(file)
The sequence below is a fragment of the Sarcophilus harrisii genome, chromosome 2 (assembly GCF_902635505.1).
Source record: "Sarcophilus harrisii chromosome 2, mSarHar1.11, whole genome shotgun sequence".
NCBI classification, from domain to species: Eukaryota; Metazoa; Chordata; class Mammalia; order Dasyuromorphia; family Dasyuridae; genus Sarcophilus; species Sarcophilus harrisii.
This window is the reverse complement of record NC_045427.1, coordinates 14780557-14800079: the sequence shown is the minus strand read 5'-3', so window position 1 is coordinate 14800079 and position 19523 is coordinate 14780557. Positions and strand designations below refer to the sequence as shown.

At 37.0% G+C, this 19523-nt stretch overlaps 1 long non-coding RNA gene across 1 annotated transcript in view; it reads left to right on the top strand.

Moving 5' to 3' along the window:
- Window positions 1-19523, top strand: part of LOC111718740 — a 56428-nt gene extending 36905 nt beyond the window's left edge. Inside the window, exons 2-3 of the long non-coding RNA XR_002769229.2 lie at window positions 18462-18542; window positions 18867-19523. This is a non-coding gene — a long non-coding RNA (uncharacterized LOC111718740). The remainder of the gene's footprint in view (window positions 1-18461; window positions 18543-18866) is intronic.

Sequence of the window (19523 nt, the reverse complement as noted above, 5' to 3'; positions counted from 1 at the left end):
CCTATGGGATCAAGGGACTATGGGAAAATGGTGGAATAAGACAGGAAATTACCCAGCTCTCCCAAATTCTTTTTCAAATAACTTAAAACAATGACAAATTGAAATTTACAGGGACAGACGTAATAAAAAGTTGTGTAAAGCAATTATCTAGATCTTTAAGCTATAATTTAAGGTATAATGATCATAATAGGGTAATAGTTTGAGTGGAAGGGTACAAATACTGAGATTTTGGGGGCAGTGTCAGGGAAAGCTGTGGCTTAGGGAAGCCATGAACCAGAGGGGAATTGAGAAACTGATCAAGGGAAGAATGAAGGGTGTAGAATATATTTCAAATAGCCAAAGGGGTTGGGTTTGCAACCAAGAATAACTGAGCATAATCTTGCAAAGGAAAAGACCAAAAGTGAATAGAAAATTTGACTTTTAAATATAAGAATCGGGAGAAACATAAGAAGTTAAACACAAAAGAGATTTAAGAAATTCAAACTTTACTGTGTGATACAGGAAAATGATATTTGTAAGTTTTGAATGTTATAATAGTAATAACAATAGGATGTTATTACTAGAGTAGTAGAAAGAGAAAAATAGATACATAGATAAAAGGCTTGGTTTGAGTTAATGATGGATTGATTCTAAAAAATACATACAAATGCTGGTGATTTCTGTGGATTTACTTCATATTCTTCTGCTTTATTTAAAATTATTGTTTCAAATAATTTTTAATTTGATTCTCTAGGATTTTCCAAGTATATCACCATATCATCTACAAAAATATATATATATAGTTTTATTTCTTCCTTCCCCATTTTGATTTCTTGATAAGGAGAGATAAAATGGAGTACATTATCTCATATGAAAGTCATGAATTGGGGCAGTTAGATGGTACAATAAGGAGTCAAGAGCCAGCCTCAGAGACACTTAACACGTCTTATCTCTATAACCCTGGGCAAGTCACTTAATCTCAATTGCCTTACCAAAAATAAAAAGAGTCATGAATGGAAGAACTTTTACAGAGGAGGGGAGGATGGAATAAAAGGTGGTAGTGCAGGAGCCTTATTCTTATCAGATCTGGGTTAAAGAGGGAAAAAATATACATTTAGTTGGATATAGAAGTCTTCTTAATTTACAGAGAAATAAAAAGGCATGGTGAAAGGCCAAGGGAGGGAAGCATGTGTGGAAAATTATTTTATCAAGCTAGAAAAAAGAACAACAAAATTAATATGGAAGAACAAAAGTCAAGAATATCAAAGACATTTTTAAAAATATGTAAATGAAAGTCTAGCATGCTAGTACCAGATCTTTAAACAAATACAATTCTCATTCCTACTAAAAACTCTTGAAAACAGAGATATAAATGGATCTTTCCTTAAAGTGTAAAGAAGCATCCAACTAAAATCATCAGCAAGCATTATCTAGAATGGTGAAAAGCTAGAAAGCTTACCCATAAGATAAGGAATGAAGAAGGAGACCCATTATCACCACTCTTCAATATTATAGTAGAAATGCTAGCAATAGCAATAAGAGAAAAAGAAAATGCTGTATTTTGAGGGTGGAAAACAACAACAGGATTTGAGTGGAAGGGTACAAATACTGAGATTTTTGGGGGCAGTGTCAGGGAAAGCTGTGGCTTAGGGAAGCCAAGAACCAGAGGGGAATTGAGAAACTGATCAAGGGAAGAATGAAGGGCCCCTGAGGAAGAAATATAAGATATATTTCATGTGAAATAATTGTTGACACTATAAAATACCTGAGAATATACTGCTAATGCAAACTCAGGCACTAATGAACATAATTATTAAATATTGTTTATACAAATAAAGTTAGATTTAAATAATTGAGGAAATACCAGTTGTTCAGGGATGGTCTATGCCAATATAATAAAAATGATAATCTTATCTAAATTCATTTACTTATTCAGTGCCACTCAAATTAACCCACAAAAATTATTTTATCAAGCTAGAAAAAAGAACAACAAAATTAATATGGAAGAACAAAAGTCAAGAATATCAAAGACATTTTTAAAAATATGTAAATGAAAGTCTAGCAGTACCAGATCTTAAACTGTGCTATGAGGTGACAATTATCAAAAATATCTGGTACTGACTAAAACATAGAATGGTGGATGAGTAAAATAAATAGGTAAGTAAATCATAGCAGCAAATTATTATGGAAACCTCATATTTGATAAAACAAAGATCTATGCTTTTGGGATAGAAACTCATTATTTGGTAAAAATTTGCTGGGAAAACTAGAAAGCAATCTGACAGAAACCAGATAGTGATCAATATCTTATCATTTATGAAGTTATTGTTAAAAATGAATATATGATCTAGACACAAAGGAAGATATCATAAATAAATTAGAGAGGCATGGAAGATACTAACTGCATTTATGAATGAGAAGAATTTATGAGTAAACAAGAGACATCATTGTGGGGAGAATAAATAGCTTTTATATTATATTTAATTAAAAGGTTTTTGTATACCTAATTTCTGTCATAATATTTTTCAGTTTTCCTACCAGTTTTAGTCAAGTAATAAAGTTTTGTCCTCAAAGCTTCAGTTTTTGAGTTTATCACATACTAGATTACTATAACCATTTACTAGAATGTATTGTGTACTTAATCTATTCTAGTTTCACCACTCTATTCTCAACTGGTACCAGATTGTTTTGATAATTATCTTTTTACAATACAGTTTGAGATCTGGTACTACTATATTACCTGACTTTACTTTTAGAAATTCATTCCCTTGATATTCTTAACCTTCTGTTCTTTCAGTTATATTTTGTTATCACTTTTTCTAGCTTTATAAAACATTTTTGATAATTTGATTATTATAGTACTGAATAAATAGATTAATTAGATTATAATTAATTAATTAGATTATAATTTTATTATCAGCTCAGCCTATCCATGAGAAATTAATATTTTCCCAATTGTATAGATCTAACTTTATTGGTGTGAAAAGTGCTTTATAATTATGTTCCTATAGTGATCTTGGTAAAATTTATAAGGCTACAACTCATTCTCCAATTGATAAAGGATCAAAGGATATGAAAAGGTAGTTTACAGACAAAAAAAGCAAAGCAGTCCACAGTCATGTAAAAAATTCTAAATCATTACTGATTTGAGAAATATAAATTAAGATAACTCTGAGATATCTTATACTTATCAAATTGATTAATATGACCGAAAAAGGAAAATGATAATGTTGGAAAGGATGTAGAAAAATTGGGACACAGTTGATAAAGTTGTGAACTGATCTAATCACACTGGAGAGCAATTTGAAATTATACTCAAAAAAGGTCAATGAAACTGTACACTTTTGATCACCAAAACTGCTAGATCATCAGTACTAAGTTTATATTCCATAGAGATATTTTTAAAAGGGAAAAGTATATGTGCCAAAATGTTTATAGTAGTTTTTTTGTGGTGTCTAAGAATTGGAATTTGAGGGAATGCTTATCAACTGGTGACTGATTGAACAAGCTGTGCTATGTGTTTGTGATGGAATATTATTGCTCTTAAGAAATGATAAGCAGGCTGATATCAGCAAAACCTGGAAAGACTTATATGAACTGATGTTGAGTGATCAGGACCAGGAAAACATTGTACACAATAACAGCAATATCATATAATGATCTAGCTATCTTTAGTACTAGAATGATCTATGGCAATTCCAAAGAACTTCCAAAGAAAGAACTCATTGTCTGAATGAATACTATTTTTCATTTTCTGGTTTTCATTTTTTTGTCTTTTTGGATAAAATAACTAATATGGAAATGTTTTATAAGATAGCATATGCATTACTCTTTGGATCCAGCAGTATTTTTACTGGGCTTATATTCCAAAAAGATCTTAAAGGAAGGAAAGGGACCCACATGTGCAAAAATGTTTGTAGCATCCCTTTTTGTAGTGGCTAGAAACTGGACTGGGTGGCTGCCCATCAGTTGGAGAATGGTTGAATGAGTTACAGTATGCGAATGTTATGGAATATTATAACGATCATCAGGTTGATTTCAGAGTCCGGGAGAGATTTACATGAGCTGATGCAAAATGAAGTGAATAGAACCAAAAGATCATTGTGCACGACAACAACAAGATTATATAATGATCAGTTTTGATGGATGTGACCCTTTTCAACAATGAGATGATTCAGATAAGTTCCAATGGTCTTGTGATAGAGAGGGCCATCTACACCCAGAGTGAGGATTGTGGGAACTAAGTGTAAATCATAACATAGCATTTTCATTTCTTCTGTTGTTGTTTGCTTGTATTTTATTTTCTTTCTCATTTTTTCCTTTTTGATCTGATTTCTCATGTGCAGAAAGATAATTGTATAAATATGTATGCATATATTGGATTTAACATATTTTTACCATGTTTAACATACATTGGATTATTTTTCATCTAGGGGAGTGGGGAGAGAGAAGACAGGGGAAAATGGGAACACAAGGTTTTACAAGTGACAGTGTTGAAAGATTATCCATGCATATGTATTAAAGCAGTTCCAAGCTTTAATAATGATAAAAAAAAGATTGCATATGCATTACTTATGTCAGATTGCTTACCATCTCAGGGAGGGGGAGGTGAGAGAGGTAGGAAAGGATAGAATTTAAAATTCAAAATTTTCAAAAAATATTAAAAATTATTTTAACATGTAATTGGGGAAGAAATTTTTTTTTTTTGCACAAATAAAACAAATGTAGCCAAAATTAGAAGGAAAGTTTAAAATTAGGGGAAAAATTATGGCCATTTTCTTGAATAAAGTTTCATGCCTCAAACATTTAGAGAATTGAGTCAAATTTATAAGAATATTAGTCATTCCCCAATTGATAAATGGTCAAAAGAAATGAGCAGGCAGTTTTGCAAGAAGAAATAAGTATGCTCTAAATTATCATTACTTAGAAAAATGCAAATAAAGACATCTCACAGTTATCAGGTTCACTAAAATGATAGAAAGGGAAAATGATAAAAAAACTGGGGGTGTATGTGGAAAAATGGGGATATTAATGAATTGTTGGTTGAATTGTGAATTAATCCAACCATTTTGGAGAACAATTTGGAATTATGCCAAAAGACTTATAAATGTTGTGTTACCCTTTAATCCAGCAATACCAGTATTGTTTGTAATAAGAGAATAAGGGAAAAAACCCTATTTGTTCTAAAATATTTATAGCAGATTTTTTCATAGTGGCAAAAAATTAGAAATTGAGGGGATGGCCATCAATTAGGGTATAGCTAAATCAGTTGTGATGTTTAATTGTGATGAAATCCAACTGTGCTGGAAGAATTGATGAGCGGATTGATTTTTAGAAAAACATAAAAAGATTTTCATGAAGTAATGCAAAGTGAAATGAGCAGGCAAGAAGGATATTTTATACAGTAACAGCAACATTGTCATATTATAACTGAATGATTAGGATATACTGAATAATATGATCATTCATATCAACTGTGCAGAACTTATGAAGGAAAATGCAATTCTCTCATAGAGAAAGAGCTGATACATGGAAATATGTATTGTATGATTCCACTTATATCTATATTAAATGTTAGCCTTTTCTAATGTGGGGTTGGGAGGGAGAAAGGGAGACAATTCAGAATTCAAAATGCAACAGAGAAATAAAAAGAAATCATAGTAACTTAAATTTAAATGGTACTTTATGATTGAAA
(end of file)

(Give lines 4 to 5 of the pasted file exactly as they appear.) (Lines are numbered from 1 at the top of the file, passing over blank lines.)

This window is the reverse complement of record NC_045427.1, coordinates 14780557-14800079: the sequence shown is the minus strand read 5'-3', so window position 1 is coordinate 14800079 and position 19523 is coordinate 14780557. Positions and strand designations below refer to the sequence as shown.

At 37.0% G+C, this 19523-nt stretch overlaps 1 long non-coding RNA gene across 1 annotated transcript in view; it reads left to right on the top strand.